As the author of the blog notes, much about the Harry Potter series seems conservative. Harry Potter is culturally conservative in ways that don’t seem to bother liberal presuppositions. Voldemort and his followers are enemies of diversity–that much is clear. But it’s also true that Hogwarts is not exactly a factory of self-determination. Everyone gets sorted into houses–notably, students can desire a particular house, but they do not determine it–and these houses impose a preexisting shape of life onto the students. This doesn’t seem to upset the modern progressive reader, perhaps because in the course of the story, the students who most stridently do their own thing end up consistently being the biggest heroes. What gets lost in the glorification of the Boy Who Lived is the fact that he lived because of the actions of another (his mother!!), and that his heroic journey is empowered not by self-authentication, but by the wisdom and traditional forms of his mentors (Dumbledore chiefly).

So why do liberals love Harry Potter? I think it may be because Harry Potter is a reminder, however dim, of what a world that ennobles human aspiration without the shadow of the sexual revolution would look like. The American Left is deeply mired in its own self-destructive contradictions. Its aspiration for a truly self-authenticated existence is eviscerated by its insistence on cutting the legs out from under community and tradition. Rowling’s tale is a of a world where this tradeoff is unnecessary.  What’s true of Hogwarts is true of Harry Potter as a whole: This is a place where people and choices matter, where you really can be a hero–just not alone.

Why We Need the ‘Elitism’ of the Oscars

Mathematically speaking, the odds are that if you A) purchased a ticket to a movie in 2015 and B) watch the upcoming Academy Awards telecast on Sunday night, you C) won’t see your favorite movies from last year win…well, anything. The New York Times observed last year that the Oscars still represent a startlingly large discontinuity between the films honored by the Academy of Motion Picture Arts and Sciences and those honored with the almighty dollar by the American public. Case in point from last year: Whereas nominee American Sniper earned over $300 million domestically and only earned a technical award at the 2015 show,  Best Picture-winner Birdman grossed less than a tenth of that. Put those facts together and you get a sparsely-watched telecast and Oscar elitism:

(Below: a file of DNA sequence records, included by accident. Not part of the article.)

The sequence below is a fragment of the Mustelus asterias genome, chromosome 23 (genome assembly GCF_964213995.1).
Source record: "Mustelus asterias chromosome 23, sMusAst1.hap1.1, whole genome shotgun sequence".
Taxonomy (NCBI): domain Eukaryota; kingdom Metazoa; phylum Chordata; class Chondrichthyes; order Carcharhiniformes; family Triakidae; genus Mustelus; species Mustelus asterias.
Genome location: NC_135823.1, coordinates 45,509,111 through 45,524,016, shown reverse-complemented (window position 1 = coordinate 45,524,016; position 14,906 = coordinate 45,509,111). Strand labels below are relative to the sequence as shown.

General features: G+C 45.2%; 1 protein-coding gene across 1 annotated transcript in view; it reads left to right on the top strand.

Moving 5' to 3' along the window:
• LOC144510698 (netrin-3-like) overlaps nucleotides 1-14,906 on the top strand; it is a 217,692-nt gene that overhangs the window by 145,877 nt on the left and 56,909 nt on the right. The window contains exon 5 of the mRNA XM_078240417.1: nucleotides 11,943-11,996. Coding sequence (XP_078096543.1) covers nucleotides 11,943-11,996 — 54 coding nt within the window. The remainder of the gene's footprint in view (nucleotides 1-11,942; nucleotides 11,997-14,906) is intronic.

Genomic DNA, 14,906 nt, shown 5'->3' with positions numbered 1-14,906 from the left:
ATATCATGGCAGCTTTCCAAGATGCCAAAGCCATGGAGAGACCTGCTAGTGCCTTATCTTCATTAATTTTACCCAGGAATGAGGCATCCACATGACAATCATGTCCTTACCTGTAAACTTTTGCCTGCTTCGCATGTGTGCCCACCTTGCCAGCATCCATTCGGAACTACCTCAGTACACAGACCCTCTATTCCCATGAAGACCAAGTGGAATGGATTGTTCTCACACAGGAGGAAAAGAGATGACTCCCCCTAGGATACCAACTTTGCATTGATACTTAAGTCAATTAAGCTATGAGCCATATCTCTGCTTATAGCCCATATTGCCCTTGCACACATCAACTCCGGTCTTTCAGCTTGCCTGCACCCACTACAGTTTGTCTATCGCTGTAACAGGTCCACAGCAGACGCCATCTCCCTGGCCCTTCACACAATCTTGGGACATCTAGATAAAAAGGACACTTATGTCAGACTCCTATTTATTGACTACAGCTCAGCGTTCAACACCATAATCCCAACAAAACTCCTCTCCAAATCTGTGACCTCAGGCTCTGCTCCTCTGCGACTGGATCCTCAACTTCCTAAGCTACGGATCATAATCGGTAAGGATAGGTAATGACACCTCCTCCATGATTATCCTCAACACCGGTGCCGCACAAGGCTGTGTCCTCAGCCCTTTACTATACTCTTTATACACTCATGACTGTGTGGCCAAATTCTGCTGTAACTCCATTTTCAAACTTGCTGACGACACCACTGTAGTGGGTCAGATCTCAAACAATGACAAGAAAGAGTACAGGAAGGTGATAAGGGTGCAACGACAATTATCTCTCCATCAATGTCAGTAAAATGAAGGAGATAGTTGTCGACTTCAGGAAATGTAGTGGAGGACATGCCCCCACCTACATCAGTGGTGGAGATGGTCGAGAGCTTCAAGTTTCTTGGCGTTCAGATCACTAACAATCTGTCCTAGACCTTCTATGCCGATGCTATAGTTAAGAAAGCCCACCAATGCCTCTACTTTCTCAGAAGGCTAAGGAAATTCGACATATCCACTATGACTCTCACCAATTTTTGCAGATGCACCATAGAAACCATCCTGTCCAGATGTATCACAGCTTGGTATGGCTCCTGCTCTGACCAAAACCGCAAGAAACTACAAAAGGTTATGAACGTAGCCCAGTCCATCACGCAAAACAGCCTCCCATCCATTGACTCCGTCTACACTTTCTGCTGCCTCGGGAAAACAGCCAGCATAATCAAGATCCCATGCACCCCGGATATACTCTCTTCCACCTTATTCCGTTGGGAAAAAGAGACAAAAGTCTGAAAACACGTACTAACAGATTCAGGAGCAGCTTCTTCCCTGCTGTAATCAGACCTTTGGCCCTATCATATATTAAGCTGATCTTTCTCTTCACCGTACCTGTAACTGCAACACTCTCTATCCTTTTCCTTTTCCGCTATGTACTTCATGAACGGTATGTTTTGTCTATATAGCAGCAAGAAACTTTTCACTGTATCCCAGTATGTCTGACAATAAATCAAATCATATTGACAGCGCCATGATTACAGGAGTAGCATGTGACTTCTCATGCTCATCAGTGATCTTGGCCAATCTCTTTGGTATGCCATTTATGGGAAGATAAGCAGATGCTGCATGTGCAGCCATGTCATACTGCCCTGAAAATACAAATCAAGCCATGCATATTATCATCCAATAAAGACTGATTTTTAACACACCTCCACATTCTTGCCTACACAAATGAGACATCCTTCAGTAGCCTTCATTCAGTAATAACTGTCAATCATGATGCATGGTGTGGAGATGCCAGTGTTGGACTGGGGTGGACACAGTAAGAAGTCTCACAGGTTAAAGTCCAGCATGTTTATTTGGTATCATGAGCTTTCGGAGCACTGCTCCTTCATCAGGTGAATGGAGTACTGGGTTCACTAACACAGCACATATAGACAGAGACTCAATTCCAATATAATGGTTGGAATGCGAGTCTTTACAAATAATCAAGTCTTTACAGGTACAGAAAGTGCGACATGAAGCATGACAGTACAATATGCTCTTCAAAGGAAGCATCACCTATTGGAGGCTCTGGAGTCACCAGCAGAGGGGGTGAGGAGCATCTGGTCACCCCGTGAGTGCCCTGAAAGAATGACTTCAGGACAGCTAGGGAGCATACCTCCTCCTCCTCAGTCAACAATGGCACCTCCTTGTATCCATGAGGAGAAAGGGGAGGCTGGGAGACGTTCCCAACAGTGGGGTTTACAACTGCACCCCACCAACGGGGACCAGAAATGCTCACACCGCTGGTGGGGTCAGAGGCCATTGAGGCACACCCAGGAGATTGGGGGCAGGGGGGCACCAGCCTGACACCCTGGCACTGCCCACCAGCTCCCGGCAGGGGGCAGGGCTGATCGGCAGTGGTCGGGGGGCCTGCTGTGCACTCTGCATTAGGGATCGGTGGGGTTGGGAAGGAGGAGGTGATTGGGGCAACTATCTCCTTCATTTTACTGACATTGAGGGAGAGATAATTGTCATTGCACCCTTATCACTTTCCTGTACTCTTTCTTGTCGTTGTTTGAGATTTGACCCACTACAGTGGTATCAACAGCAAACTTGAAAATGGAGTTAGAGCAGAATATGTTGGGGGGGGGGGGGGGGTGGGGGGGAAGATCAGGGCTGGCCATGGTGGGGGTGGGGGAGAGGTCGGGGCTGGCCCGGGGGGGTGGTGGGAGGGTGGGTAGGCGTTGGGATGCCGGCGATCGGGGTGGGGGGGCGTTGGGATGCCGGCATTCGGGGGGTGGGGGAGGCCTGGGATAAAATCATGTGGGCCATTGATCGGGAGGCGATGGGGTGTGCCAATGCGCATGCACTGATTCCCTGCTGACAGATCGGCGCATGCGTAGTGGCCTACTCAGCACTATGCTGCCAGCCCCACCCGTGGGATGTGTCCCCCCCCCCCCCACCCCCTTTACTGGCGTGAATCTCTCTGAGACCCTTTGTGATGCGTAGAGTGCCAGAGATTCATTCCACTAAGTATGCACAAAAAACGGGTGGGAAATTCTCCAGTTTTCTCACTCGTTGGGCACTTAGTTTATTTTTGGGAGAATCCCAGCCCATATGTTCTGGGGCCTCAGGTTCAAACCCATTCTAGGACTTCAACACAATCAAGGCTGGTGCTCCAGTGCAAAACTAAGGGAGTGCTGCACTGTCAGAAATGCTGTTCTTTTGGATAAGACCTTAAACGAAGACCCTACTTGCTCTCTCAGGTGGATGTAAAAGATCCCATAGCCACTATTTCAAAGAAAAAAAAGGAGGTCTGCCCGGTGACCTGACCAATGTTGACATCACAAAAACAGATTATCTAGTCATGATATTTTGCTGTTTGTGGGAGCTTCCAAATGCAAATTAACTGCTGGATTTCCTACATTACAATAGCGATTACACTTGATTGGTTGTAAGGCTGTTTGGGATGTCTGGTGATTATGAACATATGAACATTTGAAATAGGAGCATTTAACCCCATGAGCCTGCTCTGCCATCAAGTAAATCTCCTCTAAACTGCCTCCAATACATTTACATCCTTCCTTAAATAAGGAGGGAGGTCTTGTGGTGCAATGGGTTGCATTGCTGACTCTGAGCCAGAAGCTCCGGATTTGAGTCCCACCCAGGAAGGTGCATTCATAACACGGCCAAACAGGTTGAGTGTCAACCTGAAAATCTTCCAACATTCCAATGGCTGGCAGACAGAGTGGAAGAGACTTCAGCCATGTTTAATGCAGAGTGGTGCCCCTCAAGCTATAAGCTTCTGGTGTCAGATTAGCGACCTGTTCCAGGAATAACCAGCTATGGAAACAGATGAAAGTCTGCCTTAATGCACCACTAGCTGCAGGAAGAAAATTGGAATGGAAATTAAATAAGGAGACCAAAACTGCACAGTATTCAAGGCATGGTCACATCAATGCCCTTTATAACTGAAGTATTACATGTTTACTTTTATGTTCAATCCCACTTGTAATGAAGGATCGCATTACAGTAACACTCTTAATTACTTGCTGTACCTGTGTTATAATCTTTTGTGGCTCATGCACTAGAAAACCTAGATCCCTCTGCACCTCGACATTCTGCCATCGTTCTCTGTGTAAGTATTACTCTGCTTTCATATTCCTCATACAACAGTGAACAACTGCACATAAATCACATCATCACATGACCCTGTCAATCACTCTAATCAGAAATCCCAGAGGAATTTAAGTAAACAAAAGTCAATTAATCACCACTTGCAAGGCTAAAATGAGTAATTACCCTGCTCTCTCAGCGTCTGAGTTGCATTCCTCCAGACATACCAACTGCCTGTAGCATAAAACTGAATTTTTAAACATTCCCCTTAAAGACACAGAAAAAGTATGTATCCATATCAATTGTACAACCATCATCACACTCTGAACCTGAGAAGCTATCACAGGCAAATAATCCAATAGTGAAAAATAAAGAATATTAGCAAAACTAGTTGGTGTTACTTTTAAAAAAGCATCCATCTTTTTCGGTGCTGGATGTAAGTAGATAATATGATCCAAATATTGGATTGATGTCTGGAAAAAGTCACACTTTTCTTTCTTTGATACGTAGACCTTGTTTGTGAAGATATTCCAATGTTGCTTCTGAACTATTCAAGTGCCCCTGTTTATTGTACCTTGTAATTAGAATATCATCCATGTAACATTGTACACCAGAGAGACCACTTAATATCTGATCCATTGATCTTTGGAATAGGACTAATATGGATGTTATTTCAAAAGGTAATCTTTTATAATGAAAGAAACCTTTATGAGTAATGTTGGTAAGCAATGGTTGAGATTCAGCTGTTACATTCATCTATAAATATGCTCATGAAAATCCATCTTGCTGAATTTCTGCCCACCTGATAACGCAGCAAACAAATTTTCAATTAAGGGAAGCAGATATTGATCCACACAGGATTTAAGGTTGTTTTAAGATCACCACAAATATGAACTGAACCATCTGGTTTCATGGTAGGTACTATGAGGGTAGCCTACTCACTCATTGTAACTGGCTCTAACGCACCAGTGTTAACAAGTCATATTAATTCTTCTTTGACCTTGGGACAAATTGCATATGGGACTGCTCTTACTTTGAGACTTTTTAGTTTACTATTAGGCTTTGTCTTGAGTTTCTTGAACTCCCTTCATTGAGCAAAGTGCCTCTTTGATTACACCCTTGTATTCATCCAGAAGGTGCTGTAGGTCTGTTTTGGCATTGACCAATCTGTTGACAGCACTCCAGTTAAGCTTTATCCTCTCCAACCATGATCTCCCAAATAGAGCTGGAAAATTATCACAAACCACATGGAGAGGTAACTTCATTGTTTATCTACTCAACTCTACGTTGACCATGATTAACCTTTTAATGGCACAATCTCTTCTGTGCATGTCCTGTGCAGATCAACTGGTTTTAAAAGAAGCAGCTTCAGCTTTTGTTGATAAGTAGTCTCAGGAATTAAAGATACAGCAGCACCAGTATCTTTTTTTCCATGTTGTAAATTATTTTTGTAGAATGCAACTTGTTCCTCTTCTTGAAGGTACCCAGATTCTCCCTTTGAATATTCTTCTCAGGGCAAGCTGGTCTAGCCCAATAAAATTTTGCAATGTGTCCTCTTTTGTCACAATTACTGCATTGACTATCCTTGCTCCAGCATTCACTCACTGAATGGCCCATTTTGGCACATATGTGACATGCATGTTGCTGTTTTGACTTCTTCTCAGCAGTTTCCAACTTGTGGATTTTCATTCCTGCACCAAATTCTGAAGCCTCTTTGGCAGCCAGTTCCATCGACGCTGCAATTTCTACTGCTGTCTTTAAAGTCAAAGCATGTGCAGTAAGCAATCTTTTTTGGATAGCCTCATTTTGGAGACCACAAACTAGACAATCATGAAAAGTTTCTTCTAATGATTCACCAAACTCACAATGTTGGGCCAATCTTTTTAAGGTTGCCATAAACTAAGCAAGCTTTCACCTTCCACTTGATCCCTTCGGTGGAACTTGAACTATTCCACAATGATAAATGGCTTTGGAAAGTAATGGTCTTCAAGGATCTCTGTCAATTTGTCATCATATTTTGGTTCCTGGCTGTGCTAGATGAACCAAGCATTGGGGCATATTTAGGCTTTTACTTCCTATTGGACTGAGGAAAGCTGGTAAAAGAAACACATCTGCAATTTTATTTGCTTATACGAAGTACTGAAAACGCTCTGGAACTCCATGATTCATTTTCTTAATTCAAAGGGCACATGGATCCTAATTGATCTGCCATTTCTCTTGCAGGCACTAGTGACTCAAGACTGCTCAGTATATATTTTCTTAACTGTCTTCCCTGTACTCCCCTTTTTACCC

“It’s sad, but most people have to finally accept that the Oscars have become, well, elitist and not in step with anything that is actually popular,” said Philip Hallman, a film studies librarian at the University of Michigan. “No one really believes anymore that the films they chose are the ones that are going to last over time…”

It wasn’t supposed to be this way: In 2009, Academy officials increased their field of best picture nominees, from five to a maximum of 10, in a bid to embrace large, world-spanning films — “The Dark Knight,” “Inception” — that are the pinnacle of populist art. The plan was to shift the Oscars back toward relevancy, “a history where most of the winning films were also popular with the audience,” as Mr. Hallman put it on Monday.

That strategy failed, of course, because it was perfunctory. If you see your job, as Academy voters do, as rewarding the year’s very best-made and most artistically compelling films, increasing the number of nominees you *must* have is merely spreading the vegetables around on your plate before ignoring them again. There was never any reason to believe that five slots in the Best Picture category were excluding movies that ought to win; as this article says, the purpose of the change was to tell the American public, “Hey, we’re watching the same movies as you–we promise!”

But is this reassurance even a good thing?

The Oscars are indeed “elitist” and have been for a very long time, if by “elitist” you mean “Consciously choosing to not see the film industry the way most Americans see it.” But such “elitism” is actually the heart of why the Oscars still matter. For the awards to not be elitist in a meaningful way would be for them to become utterly meaningless.